Agriculture Initiative in Refugee Camps

It not only helps refugee families develop small scale domestic food gardens near their homes, but also celebrates their gardens with festivities, bringing together everyone in the community.

With the sweltering sun beating down on their flimsy makeshift homes, conditions are harsh for the hundreds of thousands of people living in the world’s refugee camps.

Their poorly-constructed houses, made up of plastic sheets, discarded plastic bags and pieces of cardboard, offer little protection from the burning sun and scorching heat.

The neglected soil is trodden on and blown about, but rarely harnessed to grow food or improve the environment.

But researchers at the Centre of Agroecology, Water and Resilience have worked with the Lemon Tree Trust to change this and to help transform the landscape of refugee camps with trees, plants and crops. Their project is crucial in making refugee camps greener, healthier and more productive places to live.

Their poorly-constructed houses, made up of plastic sheets, discarded plastic bags and pieces of cardboard, offer little protection from the burning sun and scorching heat.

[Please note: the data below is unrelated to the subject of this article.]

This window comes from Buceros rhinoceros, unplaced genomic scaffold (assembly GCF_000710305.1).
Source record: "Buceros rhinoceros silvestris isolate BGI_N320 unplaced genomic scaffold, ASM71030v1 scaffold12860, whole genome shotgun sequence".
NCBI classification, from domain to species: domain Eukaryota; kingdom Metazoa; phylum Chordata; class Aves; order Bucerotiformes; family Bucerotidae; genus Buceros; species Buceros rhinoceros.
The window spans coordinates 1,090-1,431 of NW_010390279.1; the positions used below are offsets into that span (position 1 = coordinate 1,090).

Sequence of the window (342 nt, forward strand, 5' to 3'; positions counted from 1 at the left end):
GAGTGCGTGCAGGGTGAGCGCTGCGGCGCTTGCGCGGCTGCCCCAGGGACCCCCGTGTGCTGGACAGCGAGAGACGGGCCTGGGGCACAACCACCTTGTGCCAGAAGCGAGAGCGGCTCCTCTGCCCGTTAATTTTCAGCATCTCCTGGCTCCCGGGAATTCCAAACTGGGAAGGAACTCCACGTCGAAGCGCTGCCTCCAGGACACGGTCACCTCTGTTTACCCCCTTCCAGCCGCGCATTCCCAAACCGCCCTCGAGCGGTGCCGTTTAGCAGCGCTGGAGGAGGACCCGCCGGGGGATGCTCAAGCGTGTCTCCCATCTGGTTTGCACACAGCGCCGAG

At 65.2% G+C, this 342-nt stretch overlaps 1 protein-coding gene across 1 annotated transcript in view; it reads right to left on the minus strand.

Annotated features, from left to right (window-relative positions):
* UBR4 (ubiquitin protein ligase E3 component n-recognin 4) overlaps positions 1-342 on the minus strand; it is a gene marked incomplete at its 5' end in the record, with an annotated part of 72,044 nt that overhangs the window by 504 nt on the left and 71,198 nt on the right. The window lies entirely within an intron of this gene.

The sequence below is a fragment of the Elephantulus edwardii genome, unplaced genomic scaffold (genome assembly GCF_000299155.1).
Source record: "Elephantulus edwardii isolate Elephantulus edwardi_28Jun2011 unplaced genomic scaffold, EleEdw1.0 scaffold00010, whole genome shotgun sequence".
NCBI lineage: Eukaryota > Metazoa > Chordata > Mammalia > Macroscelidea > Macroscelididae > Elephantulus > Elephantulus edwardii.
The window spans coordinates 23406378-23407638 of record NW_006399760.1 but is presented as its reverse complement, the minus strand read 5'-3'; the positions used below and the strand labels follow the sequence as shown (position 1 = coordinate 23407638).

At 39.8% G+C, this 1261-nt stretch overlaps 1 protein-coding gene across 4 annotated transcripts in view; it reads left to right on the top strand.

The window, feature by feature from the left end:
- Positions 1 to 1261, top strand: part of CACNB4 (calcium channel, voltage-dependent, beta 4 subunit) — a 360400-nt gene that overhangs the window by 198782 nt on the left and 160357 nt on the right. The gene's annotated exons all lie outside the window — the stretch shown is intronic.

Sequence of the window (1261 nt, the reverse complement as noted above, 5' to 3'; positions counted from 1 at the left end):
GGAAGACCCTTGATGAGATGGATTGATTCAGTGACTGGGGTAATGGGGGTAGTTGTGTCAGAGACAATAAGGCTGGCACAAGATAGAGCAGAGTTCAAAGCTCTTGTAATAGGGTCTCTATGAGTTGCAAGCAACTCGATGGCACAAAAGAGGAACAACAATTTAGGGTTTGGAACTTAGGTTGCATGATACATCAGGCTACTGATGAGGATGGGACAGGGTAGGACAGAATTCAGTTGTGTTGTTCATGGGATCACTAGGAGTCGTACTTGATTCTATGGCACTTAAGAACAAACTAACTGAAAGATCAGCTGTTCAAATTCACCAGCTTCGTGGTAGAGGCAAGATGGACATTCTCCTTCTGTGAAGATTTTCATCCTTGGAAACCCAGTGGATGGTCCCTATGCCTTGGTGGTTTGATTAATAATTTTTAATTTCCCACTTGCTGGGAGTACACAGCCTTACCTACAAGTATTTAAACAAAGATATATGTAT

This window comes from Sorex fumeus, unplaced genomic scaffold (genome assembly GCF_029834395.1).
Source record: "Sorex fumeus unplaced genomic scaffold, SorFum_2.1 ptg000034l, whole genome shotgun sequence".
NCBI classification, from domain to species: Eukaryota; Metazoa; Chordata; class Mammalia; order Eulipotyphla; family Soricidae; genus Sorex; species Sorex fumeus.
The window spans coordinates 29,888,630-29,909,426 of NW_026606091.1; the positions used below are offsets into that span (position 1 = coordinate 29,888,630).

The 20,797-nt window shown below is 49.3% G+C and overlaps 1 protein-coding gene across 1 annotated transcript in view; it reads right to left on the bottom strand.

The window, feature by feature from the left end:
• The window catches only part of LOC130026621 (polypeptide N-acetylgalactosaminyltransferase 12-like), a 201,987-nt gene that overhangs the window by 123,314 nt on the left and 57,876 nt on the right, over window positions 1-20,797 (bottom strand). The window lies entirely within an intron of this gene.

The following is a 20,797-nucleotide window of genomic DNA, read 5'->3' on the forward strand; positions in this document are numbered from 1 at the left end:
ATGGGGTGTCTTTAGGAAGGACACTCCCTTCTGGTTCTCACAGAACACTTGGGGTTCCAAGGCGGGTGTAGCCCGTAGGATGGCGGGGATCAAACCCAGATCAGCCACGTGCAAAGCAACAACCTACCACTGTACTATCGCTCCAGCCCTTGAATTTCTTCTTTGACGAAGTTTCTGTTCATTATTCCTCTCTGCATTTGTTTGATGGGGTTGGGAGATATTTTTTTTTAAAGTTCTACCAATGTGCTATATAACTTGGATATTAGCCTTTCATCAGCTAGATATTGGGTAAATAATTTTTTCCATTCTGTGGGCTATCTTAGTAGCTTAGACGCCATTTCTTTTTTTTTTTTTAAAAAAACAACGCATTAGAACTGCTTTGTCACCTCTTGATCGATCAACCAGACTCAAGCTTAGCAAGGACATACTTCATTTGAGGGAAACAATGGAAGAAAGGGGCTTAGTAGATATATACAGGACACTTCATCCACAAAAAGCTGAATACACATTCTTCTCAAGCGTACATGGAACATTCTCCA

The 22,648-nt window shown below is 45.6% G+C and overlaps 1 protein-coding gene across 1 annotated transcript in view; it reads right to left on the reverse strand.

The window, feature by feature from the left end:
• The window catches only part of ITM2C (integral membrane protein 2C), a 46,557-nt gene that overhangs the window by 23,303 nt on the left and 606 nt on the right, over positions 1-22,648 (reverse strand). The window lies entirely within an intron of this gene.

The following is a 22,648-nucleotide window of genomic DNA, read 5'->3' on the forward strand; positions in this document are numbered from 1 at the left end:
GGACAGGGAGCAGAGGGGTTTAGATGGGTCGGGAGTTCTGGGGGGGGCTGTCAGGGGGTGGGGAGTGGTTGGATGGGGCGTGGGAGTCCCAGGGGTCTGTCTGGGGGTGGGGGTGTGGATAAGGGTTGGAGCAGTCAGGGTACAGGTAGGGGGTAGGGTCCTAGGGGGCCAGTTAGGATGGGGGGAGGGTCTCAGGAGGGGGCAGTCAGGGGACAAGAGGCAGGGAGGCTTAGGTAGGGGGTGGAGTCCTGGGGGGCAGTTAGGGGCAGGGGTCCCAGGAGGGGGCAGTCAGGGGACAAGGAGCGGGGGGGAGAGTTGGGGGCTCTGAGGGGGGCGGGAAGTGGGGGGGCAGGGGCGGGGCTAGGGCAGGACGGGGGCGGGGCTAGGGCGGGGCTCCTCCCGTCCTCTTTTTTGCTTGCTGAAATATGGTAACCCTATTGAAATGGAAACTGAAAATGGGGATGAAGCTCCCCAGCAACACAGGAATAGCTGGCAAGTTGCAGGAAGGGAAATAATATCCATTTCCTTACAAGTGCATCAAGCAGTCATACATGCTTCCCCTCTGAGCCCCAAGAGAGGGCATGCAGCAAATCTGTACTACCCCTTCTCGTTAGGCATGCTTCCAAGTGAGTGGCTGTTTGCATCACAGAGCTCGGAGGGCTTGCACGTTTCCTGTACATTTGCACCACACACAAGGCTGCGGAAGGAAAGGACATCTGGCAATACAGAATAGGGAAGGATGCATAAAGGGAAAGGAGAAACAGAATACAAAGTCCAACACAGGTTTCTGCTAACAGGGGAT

The initiative has used an urban agriculture project to transform the Domiz camp in the north of the Kurdistan region of Iraq, between Mosul and Dohuk, which is home to more than 40,000 refugees. At first, staff handed out seed packets and distributed olive trees within the camp, launched a garden competition and made a short film about the gardening and tree planting they were carrying out.

Within 18 months, 2,000 trees had been distributed, 420 rose bushes and potted flowers given out and 450 bags of fertiliser and numerous packets of seeds had been passed around the refugees living in the camp.

Olives, lemons, grapes, figs, pomegranate, apricot and peach trees were all blossoming and the team have also developed a commercial garden within the camp.

Olives, lemons, grapes, figs, pomegranate, apricot and peach trees were all blossoming and the team have also developed a commercial garden within the camp.

But one of the project’s biggest impacts will come from the construction of a large demonstration and training garden within Domiz camp, where camp managers and residents will offer their expertise on construction, irrigation and design.

This will be the first such project of its kind within a refugee camp in Iraq.

Back to Sustainability and Resilience
Coventry University ranked 15 in the UK
Coventry University awarded TEF GOLD Teaching Excellence Framework
University of the year for student experience
QS Five Star Rating 2019
Coventry City of Culture 2021